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What Classes Will I Have to Take for a Degree in Nursing?

Classes to Take in a Nursing Degree Program

IMAGE SOURCE: University of the Fraser Valley, Flickr, Creative Commons license.

Before you decide to enroll in nursing school, it can help to have a good idea of what to expect from your education. Your exact curriculum will depend on factors like how advanced your degree program is, your starting level of education, your areas of specialization and the nursing school you choose. However, some coursework is common across all approved and accredited nursing degree programs.

College-Level Science Classes

Whatever level of nursing degree you pursue, a good chunk of your coursework will be in the fields of natural sciences. Biology is an important subject of study, especially microbiology. Chemistry classes are required for registered nurse (RN) degree programs. On the other hand, licensed practical nurse (LPN) and licensed vocational nurse (LVN) programs focus more on basic pharmacology, and advanced practice registered nurse (APRN) programs include studies in advanced pharmacology. Anatomy and physiology courses at increasingly advanced levels are important for nursing students in any degree program.

RNs need to complete the same core science classes regardless of whether they pursue an associate’s degree in nursing (ADN) or a Bachelor of Science in Nursing (BSN).

Nursing Courses

It should come as no surprise that nursing programs include coursework in the field of nursing. How else would students learn how to actually care for patients?

Which nursing courses you take depends a lot on your level of study. Aspiring LPNs and LVNs will primarily study the fundamentals of nursing and basic courses in nursing care for adult, pediatric and geriatric patients.

RN programs differ depending on whether they culminate in an ADN or a BSN degree. Both levels of degree programs will include coursework in the foundations of nursing, health assessment and introductory through intermediate nursing theory and practice. One of the biggest differences between ADN and BSN degree programs is the opportunity for BSN students to gain more extensive knowledge of subjects such as public health, nursing research and management and leadership in the field of nursing.

Graduate and doctoral degree programs like the Master of Science in Nursing (MSN) and Doctor of Nursing Practice (DNP) include advanced coursework in nursing. High-level coursework in nursing theory, pathophysiology, nursing research and nursing education are a part of most master’s level nursing degree programs, according to U.S. News & World Report. Beyond these core subjects, students preparing for an APRN role will devote much of their studies to their chosen specialty. The most commonly recognized specialties of APRNs are nurse anesthetist, nurse midwife and nurse practitioner. Aspiring nurse anesthetists will study how to safely and effectively administer anesthesia, while nurse midwives develop the skills to provide prenatal care, deliver babies and care for mothers after birth. Nurse practitioners train to provide direct patient care, including ordering tests, diagnosing diseases and writing prescriptions. They may further specialize in fields such as family medicine, pediatrics, mental health or geriatrics.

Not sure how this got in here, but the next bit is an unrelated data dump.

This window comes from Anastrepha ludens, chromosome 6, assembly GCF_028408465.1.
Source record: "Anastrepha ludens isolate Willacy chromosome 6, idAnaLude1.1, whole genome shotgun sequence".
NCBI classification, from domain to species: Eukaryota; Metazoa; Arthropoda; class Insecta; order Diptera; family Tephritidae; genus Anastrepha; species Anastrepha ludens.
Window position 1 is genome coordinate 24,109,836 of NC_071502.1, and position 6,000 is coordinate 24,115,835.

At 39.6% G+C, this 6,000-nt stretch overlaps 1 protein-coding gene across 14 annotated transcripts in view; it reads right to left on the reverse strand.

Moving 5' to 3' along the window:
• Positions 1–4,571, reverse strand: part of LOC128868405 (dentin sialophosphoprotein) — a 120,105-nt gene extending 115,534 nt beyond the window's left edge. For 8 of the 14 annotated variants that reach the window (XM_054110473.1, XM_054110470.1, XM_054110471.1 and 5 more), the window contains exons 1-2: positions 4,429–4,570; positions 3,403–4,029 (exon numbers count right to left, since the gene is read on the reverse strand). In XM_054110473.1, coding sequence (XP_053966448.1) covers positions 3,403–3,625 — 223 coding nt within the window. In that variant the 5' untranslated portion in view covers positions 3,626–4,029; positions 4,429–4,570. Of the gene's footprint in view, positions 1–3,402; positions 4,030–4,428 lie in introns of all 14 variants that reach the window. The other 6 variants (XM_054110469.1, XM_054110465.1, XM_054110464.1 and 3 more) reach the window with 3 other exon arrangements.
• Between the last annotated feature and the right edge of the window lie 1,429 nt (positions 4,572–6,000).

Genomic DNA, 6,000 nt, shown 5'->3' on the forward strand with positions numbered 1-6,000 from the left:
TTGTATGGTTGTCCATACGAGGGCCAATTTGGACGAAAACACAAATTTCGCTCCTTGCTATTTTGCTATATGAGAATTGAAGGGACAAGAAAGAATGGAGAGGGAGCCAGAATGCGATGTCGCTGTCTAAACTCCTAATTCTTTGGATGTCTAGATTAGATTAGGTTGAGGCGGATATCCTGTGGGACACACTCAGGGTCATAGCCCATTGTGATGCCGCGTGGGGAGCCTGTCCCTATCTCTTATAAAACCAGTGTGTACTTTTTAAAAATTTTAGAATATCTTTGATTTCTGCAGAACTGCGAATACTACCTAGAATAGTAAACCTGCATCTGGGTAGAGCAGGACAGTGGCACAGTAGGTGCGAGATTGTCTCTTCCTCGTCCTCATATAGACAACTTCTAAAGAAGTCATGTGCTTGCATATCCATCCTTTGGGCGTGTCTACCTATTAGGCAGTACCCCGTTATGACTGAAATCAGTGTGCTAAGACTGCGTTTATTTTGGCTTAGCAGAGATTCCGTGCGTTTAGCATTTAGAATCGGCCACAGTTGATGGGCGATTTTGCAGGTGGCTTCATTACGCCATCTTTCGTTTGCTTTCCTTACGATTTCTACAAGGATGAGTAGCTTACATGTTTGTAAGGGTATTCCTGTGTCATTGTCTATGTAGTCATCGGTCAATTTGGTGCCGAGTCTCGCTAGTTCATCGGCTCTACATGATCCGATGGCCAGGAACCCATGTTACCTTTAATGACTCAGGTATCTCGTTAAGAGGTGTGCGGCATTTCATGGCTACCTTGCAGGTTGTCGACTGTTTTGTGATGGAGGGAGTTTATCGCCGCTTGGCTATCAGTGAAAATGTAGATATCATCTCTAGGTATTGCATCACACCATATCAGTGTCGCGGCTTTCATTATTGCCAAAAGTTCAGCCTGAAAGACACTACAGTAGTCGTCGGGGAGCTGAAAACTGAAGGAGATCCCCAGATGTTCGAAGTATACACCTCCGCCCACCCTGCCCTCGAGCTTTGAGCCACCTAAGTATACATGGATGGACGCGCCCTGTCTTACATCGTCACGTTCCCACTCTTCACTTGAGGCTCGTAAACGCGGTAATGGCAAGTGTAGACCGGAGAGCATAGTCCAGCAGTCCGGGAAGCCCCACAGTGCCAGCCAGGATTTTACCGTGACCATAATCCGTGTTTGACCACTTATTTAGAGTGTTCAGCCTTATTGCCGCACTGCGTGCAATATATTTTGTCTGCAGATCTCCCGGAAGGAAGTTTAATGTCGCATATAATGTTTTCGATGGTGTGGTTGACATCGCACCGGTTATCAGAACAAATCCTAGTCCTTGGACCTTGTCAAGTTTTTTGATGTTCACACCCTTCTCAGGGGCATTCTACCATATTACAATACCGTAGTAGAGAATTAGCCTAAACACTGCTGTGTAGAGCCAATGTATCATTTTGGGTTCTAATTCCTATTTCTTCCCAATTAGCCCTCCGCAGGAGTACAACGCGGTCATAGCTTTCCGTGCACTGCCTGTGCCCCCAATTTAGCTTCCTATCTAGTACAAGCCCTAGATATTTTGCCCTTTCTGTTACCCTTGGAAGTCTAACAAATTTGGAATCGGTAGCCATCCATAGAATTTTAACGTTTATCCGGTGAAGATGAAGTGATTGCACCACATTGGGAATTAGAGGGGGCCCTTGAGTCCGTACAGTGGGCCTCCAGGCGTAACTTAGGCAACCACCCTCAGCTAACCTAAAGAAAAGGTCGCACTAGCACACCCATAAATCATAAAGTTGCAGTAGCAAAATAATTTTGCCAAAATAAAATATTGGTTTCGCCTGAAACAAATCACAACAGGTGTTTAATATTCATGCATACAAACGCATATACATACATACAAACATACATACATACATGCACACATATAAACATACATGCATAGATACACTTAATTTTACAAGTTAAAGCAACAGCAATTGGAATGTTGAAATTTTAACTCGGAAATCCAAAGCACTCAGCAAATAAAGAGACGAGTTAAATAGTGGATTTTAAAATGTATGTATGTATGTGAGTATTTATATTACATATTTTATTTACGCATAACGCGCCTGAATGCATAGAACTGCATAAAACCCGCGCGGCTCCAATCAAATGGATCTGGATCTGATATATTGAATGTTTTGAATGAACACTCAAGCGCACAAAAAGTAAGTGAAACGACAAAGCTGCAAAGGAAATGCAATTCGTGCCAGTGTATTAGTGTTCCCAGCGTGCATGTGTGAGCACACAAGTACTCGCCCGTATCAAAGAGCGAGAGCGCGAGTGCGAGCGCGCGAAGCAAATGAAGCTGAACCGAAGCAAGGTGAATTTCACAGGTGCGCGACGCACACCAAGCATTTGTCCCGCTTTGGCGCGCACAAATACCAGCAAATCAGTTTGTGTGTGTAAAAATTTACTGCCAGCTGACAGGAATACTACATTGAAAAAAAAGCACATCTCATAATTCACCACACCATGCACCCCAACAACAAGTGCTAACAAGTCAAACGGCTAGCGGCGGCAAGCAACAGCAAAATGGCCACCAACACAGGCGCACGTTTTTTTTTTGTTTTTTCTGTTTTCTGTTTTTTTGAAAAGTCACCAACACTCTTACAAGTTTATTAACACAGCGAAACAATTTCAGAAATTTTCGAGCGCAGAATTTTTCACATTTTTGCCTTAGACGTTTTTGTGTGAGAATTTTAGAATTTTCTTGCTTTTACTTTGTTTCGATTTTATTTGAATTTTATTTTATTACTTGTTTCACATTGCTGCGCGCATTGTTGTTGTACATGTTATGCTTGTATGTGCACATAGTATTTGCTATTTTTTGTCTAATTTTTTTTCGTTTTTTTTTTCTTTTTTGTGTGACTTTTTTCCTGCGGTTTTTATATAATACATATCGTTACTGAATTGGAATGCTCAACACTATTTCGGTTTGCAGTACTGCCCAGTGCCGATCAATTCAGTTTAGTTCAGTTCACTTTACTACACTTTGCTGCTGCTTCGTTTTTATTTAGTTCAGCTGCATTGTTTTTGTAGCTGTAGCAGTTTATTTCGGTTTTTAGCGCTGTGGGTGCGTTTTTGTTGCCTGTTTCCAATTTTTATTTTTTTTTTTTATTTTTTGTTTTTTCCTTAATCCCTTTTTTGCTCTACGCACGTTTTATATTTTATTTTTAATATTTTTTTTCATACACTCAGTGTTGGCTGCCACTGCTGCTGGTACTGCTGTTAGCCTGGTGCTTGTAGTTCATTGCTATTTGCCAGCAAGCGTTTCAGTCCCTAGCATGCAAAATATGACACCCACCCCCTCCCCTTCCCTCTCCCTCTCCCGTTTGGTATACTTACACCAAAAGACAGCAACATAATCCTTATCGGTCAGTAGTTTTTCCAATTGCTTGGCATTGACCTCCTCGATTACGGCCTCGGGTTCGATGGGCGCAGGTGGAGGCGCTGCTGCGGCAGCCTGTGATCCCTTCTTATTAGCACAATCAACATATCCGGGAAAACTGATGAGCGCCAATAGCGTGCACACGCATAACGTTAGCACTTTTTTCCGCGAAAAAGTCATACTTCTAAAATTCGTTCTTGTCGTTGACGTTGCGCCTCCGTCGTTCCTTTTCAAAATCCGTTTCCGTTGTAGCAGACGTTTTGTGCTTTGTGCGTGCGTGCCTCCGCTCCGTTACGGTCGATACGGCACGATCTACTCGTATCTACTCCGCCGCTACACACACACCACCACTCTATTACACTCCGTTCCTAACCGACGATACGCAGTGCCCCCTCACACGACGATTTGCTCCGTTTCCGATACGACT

Nursing isn’t a field of study you can learn solely through lectures in a classroom. At every level of nursing degree, students will be required to gain hands-on experience working with patients though a supervised clinical practicum, according to the United States Bureau of Labor Statistics. Because clinical work is so important to learn the career field of nursing, you can expect to spend hundreds of hours during your education working in a clinical setting. 

Other specializations in advanced nursing degree programs include forensic nursing, nurse informatics, nursing education and nursing leadership.  

General Education Requirements

In addition to the science and nursing courses that are most closely related to your degree, you will also have to complete other nursing school requirements. These requirements vary from one school to another, but usually they include studies in mathematics, English, social science and humanities.

Why does a nurse need to study these subjects? You might be surprised how valuable they can be. Nurses use math on a daily basis in their work, so it’s important that they have strong skills in basic math and medical math. Statistics courses are also common in nursing degree programs, so that nurses can understand and interpret health data. Studying subjects such as English and the humanities help students develop their communication and critical-thinking skills, both of which are essential for success in the field of nursing.

In order to graduate, nursing students will have to fulfill any schoolwide liberal arts or general education requirements as well as their major course requirements.

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